Constitutional Declaration of July 2, 1990

By Zenun Çelaj

Zenun Çelaj was a journalist at the Rilindja daily newspaper, when he was approached by Gazmend Zajmi to help him type in his typewriting machine the constitutional declaration of July 2, 1990. He shared this experience with us, in an oral history interview conducted in February, 1 and March 1 and 7, 2019.

On July 2, 1990, they called me with a constitutional statement which was written by the late Gazmend Zajmi, he was an academic. I was friends with him, I had created a name as a journalist, Zenun, and I was also friends with Fehmi Agani and other professors.

And as we were walking one of those gloomy nights, Gazmend said to me, ‘Zenun, as a journalist, you know the delegates,’ meaning the members of the parliament, that’s what they were called then. He said, ‘It’s good to issue a constitutional statement, as a legitimate body.’ At that time a constitutional declaration was issued by the Slovenian Parliament, which was seceding from Yugoslavia. It was issued by several parliaments of the Baltic countries that were part of the Soviet Union, Lithuania, Estonia. I mean, Gazmend probably got the idea here.

He said, ‘It’s good for our people to do it too. Do you have anyone to talk to?’ I did. I had my brother-in-law and my wife’s niece. My brother-in-law, Sabri Hashani, was a delegate, the other one was Leonora Ibishi from Gjakova, now a doctor in Switzerland, she was a doctor even back then. I said, ‘Yes, I do.’ He said, ‘Good, let’s meet tomorrow.’ We met, he came to me by car to the house in Velania, where I live. He had written that statement by hand. The content is now known. He dictated to me and I typed it on the typewriter. I forced him, he didn’t want to, but if I had known to keep it back then, we would take care of each other.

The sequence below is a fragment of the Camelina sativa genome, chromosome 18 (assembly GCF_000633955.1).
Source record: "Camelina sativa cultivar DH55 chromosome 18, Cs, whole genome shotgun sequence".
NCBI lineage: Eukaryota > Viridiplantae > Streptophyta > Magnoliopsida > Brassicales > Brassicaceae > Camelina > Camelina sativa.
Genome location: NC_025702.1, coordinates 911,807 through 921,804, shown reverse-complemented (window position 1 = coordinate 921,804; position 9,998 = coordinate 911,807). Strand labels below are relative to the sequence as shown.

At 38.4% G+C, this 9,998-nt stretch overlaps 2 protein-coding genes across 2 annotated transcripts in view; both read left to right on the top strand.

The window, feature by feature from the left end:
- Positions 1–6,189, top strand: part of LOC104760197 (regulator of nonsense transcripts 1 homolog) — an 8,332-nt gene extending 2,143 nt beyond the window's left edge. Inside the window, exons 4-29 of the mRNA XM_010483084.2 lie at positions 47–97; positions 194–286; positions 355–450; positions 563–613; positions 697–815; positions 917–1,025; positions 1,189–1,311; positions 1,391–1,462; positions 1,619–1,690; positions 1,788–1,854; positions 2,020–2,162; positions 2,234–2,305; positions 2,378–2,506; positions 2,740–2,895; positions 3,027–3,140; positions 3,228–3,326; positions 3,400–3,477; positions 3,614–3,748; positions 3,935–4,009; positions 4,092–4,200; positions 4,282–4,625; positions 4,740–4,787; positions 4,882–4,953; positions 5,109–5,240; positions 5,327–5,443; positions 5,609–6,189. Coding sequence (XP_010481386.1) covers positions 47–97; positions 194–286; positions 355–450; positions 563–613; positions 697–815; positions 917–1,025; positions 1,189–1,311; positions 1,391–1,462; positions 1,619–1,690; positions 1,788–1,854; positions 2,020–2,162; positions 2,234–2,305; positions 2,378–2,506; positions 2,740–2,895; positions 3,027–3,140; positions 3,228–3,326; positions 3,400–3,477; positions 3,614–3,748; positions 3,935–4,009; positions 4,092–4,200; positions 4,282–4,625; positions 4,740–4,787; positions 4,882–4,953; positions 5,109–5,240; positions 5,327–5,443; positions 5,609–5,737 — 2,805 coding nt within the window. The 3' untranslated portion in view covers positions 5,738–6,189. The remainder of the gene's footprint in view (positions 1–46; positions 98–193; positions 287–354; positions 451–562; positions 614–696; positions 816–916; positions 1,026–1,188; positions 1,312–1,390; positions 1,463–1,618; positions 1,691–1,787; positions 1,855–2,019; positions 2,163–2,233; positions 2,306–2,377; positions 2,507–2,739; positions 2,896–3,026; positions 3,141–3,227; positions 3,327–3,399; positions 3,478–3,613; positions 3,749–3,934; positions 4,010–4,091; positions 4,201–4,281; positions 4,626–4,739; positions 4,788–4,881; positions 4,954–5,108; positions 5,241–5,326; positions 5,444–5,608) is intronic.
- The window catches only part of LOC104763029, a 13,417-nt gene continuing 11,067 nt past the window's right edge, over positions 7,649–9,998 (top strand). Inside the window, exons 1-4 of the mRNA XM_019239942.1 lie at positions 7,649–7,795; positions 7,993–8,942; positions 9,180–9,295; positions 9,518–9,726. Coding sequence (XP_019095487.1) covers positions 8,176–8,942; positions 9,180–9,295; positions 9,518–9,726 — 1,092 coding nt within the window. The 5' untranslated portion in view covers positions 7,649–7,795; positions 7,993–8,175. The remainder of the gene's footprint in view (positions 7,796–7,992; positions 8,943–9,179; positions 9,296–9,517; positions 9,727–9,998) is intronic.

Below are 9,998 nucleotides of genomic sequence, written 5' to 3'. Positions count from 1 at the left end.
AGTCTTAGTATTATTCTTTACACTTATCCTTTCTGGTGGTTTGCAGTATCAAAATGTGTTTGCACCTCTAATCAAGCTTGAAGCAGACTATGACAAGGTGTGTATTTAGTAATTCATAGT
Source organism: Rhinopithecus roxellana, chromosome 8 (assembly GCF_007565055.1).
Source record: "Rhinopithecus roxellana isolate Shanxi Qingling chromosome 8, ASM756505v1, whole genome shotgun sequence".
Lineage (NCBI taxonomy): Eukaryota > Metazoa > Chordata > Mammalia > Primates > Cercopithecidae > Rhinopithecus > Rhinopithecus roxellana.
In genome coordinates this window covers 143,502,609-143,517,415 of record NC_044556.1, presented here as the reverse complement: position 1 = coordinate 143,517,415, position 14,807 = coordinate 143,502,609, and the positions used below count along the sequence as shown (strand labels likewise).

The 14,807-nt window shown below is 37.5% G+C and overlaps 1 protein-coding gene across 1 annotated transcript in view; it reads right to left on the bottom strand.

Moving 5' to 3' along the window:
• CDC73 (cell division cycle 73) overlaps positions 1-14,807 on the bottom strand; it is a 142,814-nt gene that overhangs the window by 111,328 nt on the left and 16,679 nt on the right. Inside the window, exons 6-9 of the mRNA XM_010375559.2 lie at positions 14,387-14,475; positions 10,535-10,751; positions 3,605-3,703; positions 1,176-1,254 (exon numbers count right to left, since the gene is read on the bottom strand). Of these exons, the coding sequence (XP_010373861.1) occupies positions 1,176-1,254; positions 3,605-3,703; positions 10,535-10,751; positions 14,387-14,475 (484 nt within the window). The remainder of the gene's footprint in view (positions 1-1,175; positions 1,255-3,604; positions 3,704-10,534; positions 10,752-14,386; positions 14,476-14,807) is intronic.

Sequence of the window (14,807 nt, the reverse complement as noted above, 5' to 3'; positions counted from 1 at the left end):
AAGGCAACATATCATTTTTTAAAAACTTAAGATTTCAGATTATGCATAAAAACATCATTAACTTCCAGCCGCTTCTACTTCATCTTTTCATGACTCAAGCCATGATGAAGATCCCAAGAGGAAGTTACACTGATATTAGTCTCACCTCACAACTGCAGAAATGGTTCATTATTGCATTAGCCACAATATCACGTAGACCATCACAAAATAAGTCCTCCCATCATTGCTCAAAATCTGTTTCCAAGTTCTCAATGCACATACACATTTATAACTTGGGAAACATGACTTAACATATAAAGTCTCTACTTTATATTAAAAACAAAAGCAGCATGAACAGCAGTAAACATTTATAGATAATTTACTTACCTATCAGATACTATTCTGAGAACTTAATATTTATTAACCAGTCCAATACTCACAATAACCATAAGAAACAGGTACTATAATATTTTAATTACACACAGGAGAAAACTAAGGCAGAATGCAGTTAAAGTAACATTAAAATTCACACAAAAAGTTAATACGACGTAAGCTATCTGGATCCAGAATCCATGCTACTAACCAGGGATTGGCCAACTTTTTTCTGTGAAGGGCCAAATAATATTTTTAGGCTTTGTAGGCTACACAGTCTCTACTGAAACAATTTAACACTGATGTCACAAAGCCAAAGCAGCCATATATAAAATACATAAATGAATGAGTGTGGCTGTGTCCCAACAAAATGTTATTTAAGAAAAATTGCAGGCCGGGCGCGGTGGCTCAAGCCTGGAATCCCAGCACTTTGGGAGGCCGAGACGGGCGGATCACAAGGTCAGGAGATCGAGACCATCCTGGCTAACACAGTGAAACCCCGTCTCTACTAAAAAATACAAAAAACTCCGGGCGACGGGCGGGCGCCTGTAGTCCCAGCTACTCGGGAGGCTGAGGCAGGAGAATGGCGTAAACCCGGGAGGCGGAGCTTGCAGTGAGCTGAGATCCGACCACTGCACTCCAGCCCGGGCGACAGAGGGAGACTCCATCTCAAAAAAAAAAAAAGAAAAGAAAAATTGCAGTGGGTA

I was expecting to be arrested and I didn’t want them to find it as a corpus delicti so I tore it apart, the handwritten one. I found my brother-in-law. They had already fired Albanian delegates from the Assembly. Belgrade, Serbia had taken control. I gave him the text and the delegates organized and they held meetings. Even then, there were committees like the parliamentary committee now. In buildings like this at Kurrizi in the house of a delegate from Prizren. They gathered in his apartment and called me.

‘We are reviewing the constitutional statement, can you come? We have only one request.’ They asked me to remove a point from… there were six points, if I’m not wrong. That sixth point really seemed too much, there was no need to say, as long as this happened, this, inform these, these. There was no need for that. They said to me, “Will you talk to Gazmend?” Because I told them who wrote it, ‘So, if he agrees to remove it.’ I met Gazmend, we removed that point. I mean… and on July 2, it… they gathered and didn’t let them get inside, they gathered in front of the parliament, at the entrance and there they read the declaration. Voted with fingers, the people were watching what was happening from all sides. On the side towards the municipality, the army had brought tanks, police in all directions, but they declared it and  applauded.